Just a bouquet of pink tulips for all my WP friends, Wish you all a great week !!!!
Oranges at the food market, photo: Tamara Jare
Gros Noir d’Hiver is another name for winter radish. Can you imagine that among the hobbies of nobleman at the French court was breeding ? And even more weird, the plant they were interested in was a simple winter radish they named many aristocratic names? French revolution of course didn’t have inclination for such frivolities and so we can eat only simple winter radish now. Which relates us to the Egiptian workmen on pyramids, in a sense, as radishes were their food, too. Herodotus wrote about it ,leaving the question how similar to the slaves are we today up to us……
Citation: Many noblemen in the French court bred different varieties, so many types of radishes had aristocratic names. In the fallout of the French Revolution these names were dropped, causing even more confusion when trying to trace how certain modern radishes are related to the older ones. from: http://academics.hamilton.edu/foodforthought/Our_Research_files/radishes.pdf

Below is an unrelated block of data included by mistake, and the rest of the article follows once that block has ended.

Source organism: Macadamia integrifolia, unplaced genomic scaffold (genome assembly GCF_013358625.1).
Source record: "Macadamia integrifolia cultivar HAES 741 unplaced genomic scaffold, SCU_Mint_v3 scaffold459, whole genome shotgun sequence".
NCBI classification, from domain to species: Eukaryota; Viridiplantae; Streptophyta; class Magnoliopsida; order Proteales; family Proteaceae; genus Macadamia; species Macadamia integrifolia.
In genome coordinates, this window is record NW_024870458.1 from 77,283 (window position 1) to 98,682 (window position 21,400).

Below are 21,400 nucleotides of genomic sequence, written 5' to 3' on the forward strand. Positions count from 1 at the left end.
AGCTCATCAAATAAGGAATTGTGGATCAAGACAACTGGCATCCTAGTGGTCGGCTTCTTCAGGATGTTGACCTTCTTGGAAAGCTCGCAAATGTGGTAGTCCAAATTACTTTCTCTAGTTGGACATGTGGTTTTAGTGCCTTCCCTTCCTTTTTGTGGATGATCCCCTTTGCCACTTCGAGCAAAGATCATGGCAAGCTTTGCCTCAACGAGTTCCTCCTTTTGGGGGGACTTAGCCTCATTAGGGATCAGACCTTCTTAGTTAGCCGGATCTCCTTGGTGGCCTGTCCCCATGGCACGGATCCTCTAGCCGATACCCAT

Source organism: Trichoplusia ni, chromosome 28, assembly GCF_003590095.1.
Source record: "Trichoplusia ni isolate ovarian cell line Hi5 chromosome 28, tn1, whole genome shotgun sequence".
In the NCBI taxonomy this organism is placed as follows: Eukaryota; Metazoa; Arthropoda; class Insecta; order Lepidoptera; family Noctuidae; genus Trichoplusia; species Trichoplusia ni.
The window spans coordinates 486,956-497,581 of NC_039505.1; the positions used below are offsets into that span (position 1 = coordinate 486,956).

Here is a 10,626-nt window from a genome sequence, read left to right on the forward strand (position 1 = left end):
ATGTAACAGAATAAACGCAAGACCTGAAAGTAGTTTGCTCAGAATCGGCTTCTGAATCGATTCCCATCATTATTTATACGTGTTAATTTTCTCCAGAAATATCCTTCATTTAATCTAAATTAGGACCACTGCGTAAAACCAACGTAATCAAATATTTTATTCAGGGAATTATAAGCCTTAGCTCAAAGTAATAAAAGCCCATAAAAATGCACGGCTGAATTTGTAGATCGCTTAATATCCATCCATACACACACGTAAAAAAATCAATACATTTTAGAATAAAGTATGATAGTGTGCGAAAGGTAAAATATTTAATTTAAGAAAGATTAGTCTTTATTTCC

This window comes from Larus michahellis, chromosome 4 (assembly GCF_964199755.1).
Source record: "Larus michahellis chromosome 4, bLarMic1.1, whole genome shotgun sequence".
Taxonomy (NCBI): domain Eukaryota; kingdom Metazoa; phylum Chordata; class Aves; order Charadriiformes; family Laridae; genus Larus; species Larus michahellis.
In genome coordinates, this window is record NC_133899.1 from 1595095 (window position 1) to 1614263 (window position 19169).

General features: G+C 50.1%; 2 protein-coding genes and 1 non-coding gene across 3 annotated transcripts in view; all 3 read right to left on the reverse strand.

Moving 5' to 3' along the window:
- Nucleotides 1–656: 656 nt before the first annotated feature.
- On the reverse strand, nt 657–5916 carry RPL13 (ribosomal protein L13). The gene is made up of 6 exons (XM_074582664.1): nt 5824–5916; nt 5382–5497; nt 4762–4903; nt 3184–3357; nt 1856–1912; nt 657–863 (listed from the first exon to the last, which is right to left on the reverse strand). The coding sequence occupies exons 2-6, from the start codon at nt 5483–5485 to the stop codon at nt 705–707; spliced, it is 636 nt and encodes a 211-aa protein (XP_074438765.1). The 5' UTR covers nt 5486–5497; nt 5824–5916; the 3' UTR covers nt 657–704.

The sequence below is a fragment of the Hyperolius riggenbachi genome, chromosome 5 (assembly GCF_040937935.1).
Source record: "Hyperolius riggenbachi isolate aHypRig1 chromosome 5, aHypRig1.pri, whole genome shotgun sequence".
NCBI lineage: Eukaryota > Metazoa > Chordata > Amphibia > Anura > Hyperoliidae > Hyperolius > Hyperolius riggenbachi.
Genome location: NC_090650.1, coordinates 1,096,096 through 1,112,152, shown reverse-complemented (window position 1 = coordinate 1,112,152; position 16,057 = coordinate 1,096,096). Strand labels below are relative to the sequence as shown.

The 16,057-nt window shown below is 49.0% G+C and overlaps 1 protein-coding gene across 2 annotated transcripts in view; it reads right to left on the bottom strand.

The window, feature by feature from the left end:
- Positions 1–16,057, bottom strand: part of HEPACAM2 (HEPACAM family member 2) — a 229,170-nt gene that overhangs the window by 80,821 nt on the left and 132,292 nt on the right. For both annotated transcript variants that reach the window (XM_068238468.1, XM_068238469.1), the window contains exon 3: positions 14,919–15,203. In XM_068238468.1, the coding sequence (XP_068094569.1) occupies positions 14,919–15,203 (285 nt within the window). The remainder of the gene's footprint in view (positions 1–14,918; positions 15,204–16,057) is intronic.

On the pyramid it is declared in Egyptian writing how much was spent on radishes and onions and leeks for the workmen, and if I rightly remember that which the interpreter said in reading to me this inscription, a sum of one thousand six hundred talents of silver was spent; and if this is so, how much besides is likely to have been expended upon the iron with which they worked, and upon bread and clothing for the workmen, seeing that they were building the works for the time which has been mentioned and were occupied for no small time besides, as I suppose, in the cutting and bringing of the stones and in working at the excavation under the ground?
Read more: http://www.touregypt.net/herodotuskhufu.htm#ixzz2srfzyWaZ
Young Woman At A Window Pealing Radishes, by: Jacobus Johannes Lauwers , from: http://www.wikigallery.org/wiki/painting_377064/Jacobus-Johannes-Lauwers/page-1
Patio at Museo Archeologico Nazionale, Naples, Italy, photography Tamara Jare
Citron, Citrus medica, fruit in glass. From the Castello Sforzesco museum collection. Photo by Tamara Jare.